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Lawyer: Roger Clemens shouldn't be held in contempt of court

Former MLB pitcher Roger Clemens pauses as he

Former MLB pitcher Roger Clemens pauses as he speaks to the media outside federal court in Washington, Monday, June 18, 2012, after he was acquitted on all charges by a jury that decided that he didn't lie to Congress when he denied using performance-enhancing drugs. Photo Credit: AP / Pablo Martinez Monsivais

Roger Clemens' attorney says in court papers filed late Friday that the former pitcher should not be held in contempt of court or fined for deliberately violating a federal magistrate judge's rulings in Brian McNamee's defamation lawsuit because Clemens did not play any role in his defense team's strategy.

"Clemens is a retired professional baseball player," attorney Rusty Hardin said. "He is not a lawyer, did not attend law school and has no legal training."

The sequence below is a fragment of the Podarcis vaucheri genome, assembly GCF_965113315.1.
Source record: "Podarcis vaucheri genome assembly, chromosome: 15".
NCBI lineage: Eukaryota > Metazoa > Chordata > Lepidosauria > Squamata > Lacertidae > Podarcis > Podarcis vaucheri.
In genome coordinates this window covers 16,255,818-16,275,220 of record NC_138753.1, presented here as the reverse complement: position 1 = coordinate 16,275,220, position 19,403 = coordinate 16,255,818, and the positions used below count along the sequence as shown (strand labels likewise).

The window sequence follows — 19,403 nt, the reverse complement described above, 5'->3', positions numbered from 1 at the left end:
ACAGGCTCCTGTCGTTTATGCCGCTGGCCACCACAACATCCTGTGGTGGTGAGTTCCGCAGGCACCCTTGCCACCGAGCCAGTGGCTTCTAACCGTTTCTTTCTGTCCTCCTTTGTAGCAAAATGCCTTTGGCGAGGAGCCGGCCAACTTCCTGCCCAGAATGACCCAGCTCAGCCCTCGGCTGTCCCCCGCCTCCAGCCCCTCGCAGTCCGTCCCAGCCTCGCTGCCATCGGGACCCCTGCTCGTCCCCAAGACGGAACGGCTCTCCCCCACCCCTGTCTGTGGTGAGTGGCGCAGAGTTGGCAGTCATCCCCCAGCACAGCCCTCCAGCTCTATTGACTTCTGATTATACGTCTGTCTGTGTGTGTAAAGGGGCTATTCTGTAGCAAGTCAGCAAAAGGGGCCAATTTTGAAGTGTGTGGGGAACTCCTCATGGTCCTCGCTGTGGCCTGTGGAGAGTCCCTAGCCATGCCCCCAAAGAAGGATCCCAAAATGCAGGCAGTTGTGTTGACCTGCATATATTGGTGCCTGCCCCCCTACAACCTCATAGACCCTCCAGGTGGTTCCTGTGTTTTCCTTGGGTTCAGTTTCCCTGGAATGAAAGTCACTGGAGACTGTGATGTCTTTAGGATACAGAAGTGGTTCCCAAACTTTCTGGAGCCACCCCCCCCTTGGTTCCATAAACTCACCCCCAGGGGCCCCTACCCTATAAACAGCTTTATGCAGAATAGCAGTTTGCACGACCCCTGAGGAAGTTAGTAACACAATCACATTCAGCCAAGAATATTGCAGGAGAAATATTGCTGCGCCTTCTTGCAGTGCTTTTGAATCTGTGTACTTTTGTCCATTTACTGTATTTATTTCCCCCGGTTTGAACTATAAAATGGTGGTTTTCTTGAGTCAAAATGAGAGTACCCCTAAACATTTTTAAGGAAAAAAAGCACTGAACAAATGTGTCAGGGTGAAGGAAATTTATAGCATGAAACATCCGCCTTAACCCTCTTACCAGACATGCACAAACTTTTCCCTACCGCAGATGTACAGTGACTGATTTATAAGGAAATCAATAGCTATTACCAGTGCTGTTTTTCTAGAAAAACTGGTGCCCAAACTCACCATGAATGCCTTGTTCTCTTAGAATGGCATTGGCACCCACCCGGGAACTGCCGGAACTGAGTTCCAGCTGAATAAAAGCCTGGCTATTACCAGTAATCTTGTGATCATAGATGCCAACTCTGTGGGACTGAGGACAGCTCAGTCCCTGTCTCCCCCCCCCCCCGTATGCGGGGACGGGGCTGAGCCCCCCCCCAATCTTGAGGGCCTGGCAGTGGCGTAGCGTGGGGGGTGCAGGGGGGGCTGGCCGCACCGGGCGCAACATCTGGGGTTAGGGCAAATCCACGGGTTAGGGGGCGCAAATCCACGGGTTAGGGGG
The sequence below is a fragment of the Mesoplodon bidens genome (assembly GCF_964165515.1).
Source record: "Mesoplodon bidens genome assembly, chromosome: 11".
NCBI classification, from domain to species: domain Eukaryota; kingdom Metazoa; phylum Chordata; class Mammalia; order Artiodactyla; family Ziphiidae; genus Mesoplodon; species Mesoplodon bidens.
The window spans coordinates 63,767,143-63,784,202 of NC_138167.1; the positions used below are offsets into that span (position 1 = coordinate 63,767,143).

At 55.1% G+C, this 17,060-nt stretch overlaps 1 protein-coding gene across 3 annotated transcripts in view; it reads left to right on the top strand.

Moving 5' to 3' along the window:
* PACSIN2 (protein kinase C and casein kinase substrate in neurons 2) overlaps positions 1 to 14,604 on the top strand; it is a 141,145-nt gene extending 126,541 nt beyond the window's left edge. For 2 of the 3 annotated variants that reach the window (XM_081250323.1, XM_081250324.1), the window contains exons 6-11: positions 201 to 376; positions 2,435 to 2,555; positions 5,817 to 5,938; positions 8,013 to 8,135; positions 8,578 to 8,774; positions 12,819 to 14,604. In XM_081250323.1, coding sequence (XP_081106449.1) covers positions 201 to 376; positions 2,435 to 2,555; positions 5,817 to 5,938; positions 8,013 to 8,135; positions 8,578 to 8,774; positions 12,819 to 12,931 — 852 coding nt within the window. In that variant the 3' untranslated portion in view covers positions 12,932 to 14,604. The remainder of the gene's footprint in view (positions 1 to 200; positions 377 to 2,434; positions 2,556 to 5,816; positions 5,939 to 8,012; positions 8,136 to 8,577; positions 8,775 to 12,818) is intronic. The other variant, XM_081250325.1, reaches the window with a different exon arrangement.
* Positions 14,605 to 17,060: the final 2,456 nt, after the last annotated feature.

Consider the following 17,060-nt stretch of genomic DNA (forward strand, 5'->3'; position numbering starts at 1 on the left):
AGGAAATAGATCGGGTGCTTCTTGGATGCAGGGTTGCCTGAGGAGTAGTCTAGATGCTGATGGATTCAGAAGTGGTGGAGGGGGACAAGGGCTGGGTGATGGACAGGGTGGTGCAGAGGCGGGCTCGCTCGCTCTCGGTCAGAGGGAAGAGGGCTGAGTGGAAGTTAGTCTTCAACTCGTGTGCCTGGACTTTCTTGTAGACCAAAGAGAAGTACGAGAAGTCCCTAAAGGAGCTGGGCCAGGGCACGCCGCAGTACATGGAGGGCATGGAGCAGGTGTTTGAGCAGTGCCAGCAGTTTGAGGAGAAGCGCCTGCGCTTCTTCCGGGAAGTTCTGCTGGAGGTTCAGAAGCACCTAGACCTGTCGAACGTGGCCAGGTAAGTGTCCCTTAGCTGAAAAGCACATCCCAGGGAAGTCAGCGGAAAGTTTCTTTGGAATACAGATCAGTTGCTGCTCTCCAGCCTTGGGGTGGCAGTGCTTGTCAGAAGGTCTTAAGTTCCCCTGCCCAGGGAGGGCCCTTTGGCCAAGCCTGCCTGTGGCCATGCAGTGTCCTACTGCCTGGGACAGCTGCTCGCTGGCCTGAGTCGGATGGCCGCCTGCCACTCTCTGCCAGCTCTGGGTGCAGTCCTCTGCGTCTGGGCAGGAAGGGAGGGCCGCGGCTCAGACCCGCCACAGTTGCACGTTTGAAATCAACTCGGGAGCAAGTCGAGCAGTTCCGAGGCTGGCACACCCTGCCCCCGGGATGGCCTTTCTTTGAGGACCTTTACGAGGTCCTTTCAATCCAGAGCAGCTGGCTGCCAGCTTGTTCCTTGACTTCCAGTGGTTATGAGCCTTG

In ordering Clemens last November to hand over to McNamee hundreds of emails that his former trainer has been seeking for two years, U.S. magistrate judge Cheryl Pollak also threatened to sanction Clemens for the delay in doing so. A hearing is scheduled for Feb. 19 in Brooklyn federal court.

McNamee's suit, filed seven years ago, contends Clemens defamed him by saying the trainer lied about injecting him with performance-enhancing drugs.

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